A couple of weeks back, I wrote about a cool card game based on Computer processes, in hindsight the only thing that post proved was that I’m a geek. The card game was funded through a crowdfunded initiative, and that was really what made it cool.
In fact, as of now, it’s already reached $6,000 dollars from it’s $50,000 target in just one day. I’m willing to bet that this project will eventually reach it’s pretty low target of just $50,000 — easily.
There are however, some copyright concerns surrounding the camera, particularly since Facebook now own Instagram and they don’t even like wordpress developers building themes that ‘look’ like facebook, much less an entire camera that is based on a trademark they own.
If you choose to fund the project, you’re promised a discount on the final item, which the creator hopes to price at under $350 (that’s in US Dollars). However, based on the specs, that may be a bit difficult, we’re talking about a:
– 16 GB mass storage;
– Wifi and Bluetooth;
– 4:3 touchscreen;
– 2 main lens, first for main capture, second for 3D filters, webcam applications and QR Code capturing;
– Optical zoom;
– Led Flash;
– Internal printer to make your Instagram photos real;
– Paper cartridge with Instagram Paper Sheets;
– Dedicated 4 colors ink tanks;
– InstaOs 1.0, which put together Facebook and Instagram App feature;
– Pairing with iPhone and Android App;
That’s a lot of bling for a small camera, that people are buying only because it looks so instagram-my. However, who am I to judge and to be honest, for about Rm1000, this is a freaking steal. I would definitely buy this.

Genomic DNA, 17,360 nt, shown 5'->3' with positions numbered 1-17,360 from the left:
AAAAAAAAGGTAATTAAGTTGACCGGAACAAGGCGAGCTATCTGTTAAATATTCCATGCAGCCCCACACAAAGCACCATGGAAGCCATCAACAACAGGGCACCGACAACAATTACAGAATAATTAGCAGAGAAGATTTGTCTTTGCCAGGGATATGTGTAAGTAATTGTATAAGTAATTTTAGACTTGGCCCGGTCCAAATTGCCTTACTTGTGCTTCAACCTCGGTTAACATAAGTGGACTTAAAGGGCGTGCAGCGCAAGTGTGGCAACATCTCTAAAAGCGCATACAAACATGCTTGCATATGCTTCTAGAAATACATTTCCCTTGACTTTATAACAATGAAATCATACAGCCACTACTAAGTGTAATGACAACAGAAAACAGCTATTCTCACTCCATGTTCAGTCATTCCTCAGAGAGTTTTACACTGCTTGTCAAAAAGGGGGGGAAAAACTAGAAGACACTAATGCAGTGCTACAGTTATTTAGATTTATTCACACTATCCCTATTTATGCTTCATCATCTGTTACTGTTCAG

So if you’re interested in what is possibly the best looking camera ever designed by mankind, head on over to the site here, and contribute to make the instragram camera a reality (technically the creators are calling it the socialmatic camera).
What does this mean for crowdfunding?
In light of socialmatic camera and the pebble, crowdfunding may turn out to be an accepted main-stream way for aspiring engineers and entrepreneurs to get their hands on enough cash to build experimental stuff that major corporations aren’t willing to bet on. It’s proven to help a lot of interdependent artist to record their own albums without having to go through record labels, this in turns offers a more intimate approach between the artist and their fans. We’re seeing the same thing with engineers and their gizmo, providing a way for the R&D engineers to have a more intimate relationship with their target market.
Pebble targeted to raise $100 thousand — instead they had to stop accepting pledges after it hit $10 million! That’s a lot of money to kick start any project.
That’s how big crowdfunding is.
If you don’t know what crowdfunding is, check out my previous post on how I help fund a brilliant guitarist record a new CD. It’s sort of like sharktank, but instead of just 5 billionaires, your tank is the WHOLE WORLD.
On a side note, if Facebook do lay the smack down on this project before it’s successfully launched, just like any other crowdfunded initiative no money will be charged to you credit card. However, if Facebook choose–just for the fun of it–to start litigating only AFTER the project has been launched, then it remains to be seen if you’ll get your money back. Thread carefully.
If Facebook really wanted to be nasty, they’d wait for all the development work to be done and then start litigation after a successful prototype had been built (and all the money had been spent). If Facebook wanted to be smart, they’d let this go and sign a deal with the creator after the concept was proven and everything including build quality and market research was clearer. Let’s see how Mr. Zuckerberg would approach this.